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University history professor receives fellowship

Marsha+Barrett%2C+professor+in+LAS%2C+has+received+the+2019+American+Council+of+Learned+Studies+Fellowship.+She+said+she+plans+to+use+the+funds+from+the+award+to+finish+her+book+on+Nelson+Rockefeller.+
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University history professor receives fellowship

Marsha Barrett, professor in LAS, has received the 2019 American Council of Learned Studies Fellowship. She said she plans to use the funds from the award to finish her book on Nelson Rockefeller.

Marsha Barrett, professor in LAS, has received the 2019 American Council of Learned Studies Fellowship. She said she plans to use the funds from the award to finish her book on Nelson Rockefeller.

Photo Courtesy of L. Brian Stauffer

Marsha Barrett, professor in LAS, has received the 2019 American Council of Learned Studies Fellowship. She said she plans to use the funds from the award to finish her book on Nelson Rockefeller.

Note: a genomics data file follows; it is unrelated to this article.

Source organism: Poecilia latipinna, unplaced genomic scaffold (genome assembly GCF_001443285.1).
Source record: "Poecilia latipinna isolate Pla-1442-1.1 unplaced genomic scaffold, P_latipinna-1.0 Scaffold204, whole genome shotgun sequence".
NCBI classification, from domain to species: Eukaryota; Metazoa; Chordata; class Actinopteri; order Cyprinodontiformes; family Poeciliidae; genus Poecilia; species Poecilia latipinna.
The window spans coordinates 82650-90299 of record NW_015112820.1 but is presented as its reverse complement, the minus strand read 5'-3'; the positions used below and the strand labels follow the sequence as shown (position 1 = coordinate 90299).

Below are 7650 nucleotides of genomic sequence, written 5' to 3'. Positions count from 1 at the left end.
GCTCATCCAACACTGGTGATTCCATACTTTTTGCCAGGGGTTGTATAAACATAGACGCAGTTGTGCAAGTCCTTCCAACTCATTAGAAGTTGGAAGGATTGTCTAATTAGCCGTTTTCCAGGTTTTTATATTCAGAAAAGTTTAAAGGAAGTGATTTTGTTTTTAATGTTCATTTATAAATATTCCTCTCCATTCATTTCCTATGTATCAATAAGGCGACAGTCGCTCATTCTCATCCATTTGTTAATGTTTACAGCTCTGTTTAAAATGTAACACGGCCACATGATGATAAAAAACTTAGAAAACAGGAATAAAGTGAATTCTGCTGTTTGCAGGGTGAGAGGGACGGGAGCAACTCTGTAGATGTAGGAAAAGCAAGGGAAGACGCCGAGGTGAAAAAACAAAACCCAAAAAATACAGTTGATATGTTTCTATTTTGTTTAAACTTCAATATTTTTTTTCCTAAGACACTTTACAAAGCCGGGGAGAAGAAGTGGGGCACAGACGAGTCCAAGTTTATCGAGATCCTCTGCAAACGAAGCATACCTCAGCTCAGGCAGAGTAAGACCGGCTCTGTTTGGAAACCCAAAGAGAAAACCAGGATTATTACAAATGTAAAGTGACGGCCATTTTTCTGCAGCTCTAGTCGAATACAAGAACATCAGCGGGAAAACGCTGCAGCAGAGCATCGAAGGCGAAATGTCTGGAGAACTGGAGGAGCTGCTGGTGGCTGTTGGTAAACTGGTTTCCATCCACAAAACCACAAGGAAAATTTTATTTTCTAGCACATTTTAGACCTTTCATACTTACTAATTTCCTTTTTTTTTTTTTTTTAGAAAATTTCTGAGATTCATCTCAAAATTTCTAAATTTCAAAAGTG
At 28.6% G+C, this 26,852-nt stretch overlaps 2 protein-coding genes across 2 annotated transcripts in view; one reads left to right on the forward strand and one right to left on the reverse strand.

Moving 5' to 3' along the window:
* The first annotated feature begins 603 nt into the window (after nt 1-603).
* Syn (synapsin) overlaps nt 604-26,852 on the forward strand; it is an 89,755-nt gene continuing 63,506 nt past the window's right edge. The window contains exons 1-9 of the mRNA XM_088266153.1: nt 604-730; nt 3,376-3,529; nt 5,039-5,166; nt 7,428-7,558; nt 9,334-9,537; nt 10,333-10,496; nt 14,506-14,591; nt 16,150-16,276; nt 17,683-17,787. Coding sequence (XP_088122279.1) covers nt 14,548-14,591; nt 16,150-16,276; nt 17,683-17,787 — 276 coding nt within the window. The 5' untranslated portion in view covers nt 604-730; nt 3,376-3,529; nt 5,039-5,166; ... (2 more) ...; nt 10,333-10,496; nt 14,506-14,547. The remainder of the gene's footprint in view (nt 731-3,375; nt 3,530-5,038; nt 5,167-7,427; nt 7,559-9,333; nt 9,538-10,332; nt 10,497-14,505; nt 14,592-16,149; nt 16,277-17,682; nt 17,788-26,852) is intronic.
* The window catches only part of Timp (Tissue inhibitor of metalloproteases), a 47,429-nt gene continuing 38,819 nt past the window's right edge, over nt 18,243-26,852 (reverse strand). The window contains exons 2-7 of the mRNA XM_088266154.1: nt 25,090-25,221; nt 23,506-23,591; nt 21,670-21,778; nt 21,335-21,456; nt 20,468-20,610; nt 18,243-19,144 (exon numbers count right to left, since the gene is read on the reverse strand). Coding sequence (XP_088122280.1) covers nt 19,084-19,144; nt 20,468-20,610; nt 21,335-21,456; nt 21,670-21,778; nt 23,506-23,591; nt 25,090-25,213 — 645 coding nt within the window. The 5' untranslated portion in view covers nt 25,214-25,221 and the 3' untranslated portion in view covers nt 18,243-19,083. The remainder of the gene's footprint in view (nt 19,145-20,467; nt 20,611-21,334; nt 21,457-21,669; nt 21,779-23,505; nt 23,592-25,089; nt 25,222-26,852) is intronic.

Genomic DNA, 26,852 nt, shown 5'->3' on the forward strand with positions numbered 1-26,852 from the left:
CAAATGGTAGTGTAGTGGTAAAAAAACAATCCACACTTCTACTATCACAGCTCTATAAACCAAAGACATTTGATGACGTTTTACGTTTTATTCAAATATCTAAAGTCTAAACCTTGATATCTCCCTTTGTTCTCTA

Photo Courtesy of L. Brian Stauffer

Photo Courtesy of L. Brian Stauffer

Marsha Barrett, professor in LAS, has received the 2019 American Council of Learned Studies Fellowship. She said she plans to use the funds from the award to finish her book on Nelson Rockefeller.

By The Daily Illini Staff Report

Marsha Barrett, a University history professor, has been awarded the American Council of Learned Studies Fellowship for 2019.

Each year the ACLS awards around 80 applicants with full-time research funds for six to 12 months. Barrett is a specialist in modern U.S. political and African American history and is one of 81 fellows who was chosen from over 1,000 applicants.

Barrett’s research explores how some of the most destructive policies in the modern era, such as mandatory minimum sentences, result from collaborations of traditional liberal and conservative politicians, Barrett said in an email.

“I believe my project resonated with the reviewers because my research offers historical context for the fractured political terrain in contemporary America,” Barrett said.

The ACLS is a non-profit organization founded in 1919 that funds research and writing in the humanities and other social sciences to further American scholarship. The ACLS has 75 scholarly organizations and uses its endowment and operating budget to support scholarship in the humanities and social sciences and advocate for the centrality of humanities.

Barrett plans on using the funds to finish her book on Nelson Rockefeller who was the New York governor and a prominent political figure during mid 20th century.

The work explores the decline of his style of moderate Republicanism, but also the evolution of his relationship with the electorate in New York and the national Republican Party,” Barrett said.

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